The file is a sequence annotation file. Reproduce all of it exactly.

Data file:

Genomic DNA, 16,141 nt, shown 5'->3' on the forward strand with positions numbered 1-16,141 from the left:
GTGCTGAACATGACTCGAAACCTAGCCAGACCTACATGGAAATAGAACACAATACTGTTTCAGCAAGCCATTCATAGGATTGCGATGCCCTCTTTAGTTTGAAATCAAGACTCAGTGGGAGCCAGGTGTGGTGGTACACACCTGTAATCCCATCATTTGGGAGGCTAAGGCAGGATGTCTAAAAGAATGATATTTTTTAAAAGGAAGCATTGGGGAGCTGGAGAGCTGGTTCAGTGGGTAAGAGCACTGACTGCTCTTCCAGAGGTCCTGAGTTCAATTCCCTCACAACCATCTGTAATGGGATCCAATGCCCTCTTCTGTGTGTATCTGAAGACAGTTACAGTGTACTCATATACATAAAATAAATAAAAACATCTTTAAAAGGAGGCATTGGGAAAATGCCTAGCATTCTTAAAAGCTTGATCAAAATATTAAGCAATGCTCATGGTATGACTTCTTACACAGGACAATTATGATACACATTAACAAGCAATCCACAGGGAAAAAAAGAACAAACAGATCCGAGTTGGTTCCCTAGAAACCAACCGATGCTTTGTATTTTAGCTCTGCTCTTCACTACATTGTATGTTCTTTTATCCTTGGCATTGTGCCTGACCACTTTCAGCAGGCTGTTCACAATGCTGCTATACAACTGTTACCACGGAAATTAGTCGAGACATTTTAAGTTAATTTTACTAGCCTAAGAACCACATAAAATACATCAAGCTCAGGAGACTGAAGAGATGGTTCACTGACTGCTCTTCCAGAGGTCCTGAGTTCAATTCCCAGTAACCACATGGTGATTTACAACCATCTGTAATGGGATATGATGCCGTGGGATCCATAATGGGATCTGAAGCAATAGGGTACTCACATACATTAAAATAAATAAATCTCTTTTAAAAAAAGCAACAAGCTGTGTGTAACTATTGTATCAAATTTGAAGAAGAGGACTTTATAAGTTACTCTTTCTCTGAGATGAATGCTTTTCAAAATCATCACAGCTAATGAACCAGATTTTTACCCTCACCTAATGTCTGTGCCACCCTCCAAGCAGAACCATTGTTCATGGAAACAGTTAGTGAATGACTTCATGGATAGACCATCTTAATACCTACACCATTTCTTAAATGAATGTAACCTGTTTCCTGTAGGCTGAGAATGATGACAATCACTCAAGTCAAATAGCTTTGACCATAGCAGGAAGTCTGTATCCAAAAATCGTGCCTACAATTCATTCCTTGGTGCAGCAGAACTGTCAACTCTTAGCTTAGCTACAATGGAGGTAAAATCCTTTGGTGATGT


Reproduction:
Genomic DNA, 16,141 nt, shown 5'->3' on the forward strand with positions numbered 1-16,141 from the left:
GTGCTGAACATGACTCGAAACCTAGCCAGACCTACATGGAAATAGAACACAATACTGTTTCAGCAAGCCATTCATAGGATTGCGATGCCCTCTTTAGTTTGAAATCAAGACTCAGTGGGAGCCAGGTGTGGTGGTACACACCTGTAATCCCATCATTTGGGAGGCTAAGGCAGGATGTCTAAAAGAATGATATTTTTTAAAAGGAAGCATTGGGGAGCTGGAGAGCTGGTTCAGTGGGTAAGAGCACTGACTGCTCTTCCAGAGGTCCTGAGTTCAATTCCCTCACAACCATCTGTAATGGGATCCAATGCCCTCTTCTGTGTGTATCTGAAGACAGTTACAGTGTACTCATATACATAAAATAAATAAAAACATCTTTAAAAGGAGGCATTGGGAAAATGCCTAGCATTCTTAAAAGCTTGATCAAAATATTAAGCAATGCTCATGGTATGACTTCTTACACAGGACAATTATGATACACATTAACAAGCAATCCACAGGGAAAAAAAGAACAAACAGATCCGAGTTGGTTCCCTAGAAACCAACCGATGCTTTGTATTTTAGCTCTGCTCTTCACTACATTGTATGTTCTTTTATCCTTGGCATTGTGCCTGACCACTTTCAGCAGGCTGTTCACAATGCTGCTATACAACTGTTACCACGGAAATTAGTCGAGACATTTTAAGTTAATTTTACTAGCCTAAGAACCACATAAAATACATCAAGCTCAGGAGACTGAAGAGATGGTTCACTGACTGCTCTTCCAGAGGTCCTGAGTTCAATTCCCAGTAACCACATGGTGATTTACAACCATCTGTAATGGGATATGATGCCGTGGGATCCATAATGGGATCTGAAGCAATAGGGTACTCACATACATTAAAATAAATAAATCTCTTTTAAAAAAAGCAACAAGCTGTGTGTAACTATTGTATCAAATTTGAAGAAGAGGACTTTATAAGTTACTCTTTCTCTGAGATGAATGCTTTTCAAAATCATCACAGCTAATGAACCAGATTTTTACCCTCACCTAATGTCTGTGCCACCCTCCAAGCAGAACCATTGTTCATGGAAACAGTTAGTGAATGACTTCATGGATAGACCATCTTAATACCTACACCATTTCTTAAATGAATGTAACCTGTTTCCTGTAGGCTGAGAATGATGACAATCACTCAAGTCAAATAGCTTTGACCATAGCAGGAAGTCTGTATCCAAAAATCGTGCCTACAATTCATTCCTTGGTGCAGCAGAACTGTCAACTCTTAGCTTAGCTACAATGGAGGTAAAATCCTTTGGTGATGT